The second thing that becomes clear from the plot of Bayes Factors is that the p<0.05 threshold allows researchers to conclude their data supports H1 long before a BF01 of 0.33. The t-values at which a Frequentist t-test yields a p < 0.05 are much lower than the t-values required for a BF to be lower than 0.33. For 20 participants per condition, a t-value of 2.487 is needed to conclude that there is some support for H1. A Frequentist t-test would give p=0.017. The larger the sample size, the more pronounced this difference becomes (e.g., with 200 participants per condition, a t=2.732 gives a BF = 0.33 and a p = 0.007).

It can even be the case that a ‘significant’ p-value in an independent t-test with 100 participants per condition (e.g., a t-value of 2, yielding a p=0.047) gives a BF>1, which means support in the opposite direction (favoring H0). Such high p-values really don’t provide support for our hypotheses. Furthermore, the use of a fixed significance level (0.05) regardless of the sample size of the study is a bad research practice. If we would require a higher t-value (and thus lower p-value) in larger samples, we would at least prevent the rather ridiculous situations where we interpret data as support for H1, when the BF actually favors H0.

On the other side, the recommendation to use p<0.001 by some statisticians is a bit of an overreaction to the problem. As you can see from the grey line at p=0.01 in the p-value plot, and the grey line at 0.33 in the Bayes Factor plot, using p<0.01 gets us pretty close to the same conclusions as we would draw using Bayes Factors. Stronger evidence is preferable over weaker evidence, but can come at too high costs.

In the end, our first priority should be to draw logical inferences about our hypotheses from our data. Given how easy it is to calculate the Bayes Factor, I'd say that at the very minimum you should want to calculate it to make sure your significant p-value actually isn't stronger support for H0. You can easily report it alongside p-values, confidence intervals, and effect sizes. For example, in a recent paper (Evers & Lakens, 2014, Study 2b) we wrote: "Overall, there was some indication of a diagnosticity effect of 4.4% (SD = 13.32), t(38) = 2.06, p = 0.046, gav = 0.24, 95% CI [0.00, 0.49], but this difference was not convincing when evaluated with Bayesian statistics, JZS BF10 = 0.89".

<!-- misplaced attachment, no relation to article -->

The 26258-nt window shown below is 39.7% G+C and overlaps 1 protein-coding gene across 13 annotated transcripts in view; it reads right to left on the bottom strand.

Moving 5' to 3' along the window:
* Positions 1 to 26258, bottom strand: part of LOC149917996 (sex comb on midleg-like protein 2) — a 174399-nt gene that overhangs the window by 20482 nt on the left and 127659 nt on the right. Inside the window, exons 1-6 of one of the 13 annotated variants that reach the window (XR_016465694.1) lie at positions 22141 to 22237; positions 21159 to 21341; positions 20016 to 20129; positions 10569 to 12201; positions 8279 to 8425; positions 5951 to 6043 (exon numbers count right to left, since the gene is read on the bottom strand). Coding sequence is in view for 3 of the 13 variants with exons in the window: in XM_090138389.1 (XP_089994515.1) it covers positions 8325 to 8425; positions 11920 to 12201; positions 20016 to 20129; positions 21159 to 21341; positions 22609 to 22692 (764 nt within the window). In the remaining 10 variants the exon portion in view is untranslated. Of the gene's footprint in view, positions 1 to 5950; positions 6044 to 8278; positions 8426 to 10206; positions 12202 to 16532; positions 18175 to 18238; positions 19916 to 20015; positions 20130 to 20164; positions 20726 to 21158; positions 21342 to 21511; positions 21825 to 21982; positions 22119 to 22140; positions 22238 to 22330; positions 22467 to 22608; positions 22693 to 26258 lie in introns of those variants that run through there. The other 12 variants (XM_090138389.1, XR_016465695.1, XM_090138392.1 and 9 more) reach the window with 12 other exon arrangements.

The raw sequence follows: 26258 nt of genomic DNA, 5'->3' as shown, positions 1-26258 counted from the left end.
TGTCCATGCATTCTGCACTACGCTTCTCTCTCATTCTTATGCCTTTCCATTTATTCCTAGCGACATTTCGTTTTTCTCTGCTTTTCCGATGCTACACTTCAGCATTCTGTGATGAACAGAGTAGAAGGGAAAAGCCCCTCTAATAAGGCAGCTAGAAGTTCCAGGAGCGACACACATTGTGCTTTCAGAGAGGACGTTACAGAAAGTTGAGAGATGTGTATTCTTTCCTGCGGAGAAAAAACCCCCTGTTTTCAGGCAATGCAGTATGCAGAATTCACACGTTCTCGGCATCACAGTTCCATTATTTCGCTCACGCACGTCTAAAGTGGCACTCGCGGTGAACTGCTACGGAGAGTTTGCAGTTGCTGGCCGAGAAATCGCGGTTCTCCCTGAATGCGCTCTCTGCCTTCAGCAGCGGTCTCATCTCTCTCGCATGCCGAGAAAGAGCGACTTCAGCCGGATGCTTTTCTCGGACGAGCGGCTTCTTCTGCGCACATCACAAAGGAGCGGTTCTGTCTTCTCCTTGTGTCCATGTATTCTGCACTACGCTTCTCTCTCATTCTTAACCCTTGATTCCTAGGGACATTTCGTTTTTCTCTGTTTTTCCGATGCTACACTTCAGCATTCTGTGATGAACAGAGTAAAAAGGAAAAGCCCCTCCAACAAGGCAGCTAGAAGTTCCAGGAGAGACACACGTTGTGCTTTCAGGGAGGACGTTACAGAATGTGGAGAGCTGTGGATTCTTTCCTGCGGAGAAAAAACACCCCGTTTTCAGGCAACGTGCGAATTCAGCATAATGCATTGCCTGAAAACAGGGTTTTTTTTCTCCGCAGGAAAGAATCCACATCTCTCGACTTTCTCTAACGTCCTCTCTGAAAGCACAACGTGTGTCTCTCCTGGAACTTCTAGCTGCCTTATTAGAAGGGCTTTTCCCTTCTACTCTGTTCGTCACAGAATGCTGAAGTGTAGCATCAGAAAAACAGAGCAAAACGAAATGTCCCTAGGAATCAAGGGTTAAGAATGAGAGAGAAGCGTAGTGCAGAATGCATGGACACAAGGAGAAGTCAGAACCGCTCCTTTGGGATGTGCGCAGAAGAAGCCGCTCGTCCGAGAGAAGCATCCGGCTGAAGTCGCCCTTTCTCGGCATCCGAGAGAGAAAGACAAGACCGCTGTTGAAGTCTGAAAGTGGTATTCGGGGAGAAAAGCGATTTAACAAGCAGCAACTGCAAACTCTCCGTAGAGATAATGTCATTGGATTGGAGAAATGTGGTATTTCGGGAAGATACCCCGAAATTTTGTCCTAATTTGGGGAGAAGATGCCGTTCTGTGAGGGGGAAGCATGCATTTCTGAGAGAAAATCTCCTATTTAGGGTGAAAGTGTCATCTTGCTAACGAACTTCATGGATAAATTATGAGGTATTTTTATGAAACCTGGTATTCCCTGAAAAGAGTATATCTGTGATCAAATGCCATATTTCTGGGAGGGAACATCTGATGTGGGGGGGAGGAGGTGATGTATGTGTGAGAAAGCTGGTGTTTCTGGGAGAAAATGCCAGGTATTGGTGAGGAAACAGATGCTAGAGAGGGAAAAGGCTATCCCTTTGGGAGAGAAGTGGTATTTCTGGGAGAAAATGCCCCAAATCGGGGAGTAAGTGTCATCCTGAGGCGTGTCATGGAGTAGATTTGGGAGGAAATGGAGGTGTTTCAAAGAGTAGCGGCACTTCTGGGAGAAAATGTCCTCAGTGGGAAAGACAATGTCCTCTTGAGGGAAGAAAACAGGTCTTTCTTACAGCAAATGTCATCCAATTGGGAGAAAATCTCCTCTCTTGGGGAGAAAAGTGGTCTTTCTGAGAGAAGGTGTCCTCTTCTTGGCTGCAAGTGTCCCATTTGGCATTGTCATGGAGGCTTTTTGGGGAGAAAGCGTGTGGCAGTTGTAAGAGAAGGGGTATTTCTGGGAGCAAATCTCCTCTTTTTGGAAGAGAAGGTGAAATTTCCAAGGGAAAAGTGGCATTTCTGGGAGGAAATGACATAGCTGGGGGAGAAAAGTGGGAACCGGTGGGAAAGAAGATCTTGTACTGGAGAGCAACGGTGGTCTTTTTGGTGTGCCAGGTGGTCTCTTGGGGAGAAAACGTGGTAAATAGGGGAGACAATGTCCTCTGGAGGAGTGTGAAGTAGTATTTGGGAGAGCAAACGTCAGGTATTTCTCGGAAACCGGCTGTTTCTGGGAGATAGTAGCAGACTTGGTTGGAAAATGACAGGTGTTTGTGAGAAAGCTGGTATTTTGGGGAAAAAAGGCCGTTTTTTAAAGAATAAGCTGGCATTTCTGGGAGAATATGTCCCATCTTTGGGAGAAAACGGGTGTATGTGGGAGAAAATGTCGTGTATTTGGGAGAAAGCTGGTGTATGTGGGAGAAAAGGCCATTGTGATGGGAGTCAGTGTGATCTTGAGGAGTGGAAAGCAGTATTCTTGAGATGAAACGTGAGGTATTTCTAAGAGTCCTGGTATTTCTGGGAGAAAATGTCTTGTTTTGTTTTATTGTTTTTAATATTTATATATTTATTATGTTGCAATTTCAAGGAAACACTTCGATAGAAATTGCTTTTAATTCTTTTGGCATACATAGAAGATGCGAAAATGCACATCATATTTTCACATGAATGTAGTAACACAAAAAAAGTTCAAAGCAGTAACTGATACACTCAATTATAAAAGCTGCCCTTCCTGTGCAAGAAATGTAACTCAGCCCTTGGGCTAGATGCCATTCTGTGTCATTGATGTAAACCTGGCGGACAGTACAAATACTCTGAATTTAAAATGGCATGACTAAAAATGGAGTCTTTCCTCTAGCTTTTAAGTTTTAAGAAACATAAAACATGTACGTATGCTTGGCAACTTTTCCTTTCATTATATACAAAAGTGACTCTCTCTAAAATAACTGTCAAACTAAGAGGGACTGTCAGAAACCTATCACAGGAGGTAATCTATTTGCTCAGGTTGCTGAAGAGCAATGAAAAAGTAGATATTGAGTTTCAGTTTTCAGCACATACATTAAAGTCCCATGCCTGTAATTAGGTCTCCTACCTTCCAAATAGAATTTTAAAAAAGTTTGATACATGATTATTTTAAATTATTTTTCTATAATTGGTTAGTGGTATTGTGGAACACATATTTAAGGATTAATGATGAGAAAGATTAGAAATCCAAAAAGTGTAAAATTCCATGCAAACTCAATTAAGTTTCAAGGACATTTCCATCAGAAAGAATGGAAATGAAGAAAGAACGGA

If you want to play around with the functions, you can grab the the script to produce the zoomed in version of the Bayes Factors and p-values graphs using the R script below (you need to install and load the Bayes Factor package for the script to work). If you want to read more about this (or see similar graphs and more) read this paper by Rouder et al (2009).

1. Readers who want more of the theory can check out my post "Bayes factor t tests, part 2: Two-sample tests" and the previous posts linked there. (bayesfactor.blogspot.com)

2. Hey Daniel, thanks for this post. Just wanted to let you know, that the Link to Rouder et al. (2009) is set incorrectly.

1. 3. great post. I think something went wrong in Figure 2. You write 'smaller sample sizes actually yield higher Bayes Factors for the same t-value' even though the figure shows the exact opposite. I guess the legend got mixed up.

1. Thanks! You are right. Fixed it - graph is correct, but should be lower (or now: better) Bayes Factor. That's how counterintuitive it was ;)

4. "If we would require a higher t-value (and thus lower p-value) in larger samples, we would at least prevent the rather ridiculous situations where we interpret data as support for H1, when the BF actually favors H0."

This doesn't take into account publication bias. If we assume that publication bias is a larger problem for smaller studies (which I think we can), we would require lower p-values for studies with smaller samples, i.e. the opposite you suggest.

1. Hi, the correction is intended to prevent situations where a p-values says there is support for H1, but a Bayes factor says there is stronger support for H0. This post is written for researchers who want to interpret their own data. Publication bias is a problem, but not in interpreting and reporting you own data. Obviously, people should pre-register their hypotheses if they wat their statistical inferences to be taken seriously be others.

2. That is right, if you want to intepret your own data or your study is preregistered, it makes sense. But as a general rule, we would want it the other way around, i.e. lower (more strict and conservative) significance threshold for smaller studies.

3. Why would we want a significance threshold for anything? "Significance" -- that is, a threshold on the p value itself -- doesn't really mean anything of value. It's fine to set a "more strict and conservative" threshold on something of meaning -- for instance, an evidential threshold, perhaps -- but we really need to stop thinking in terms of "significance" altogether. It's a useless, arbitrary idea.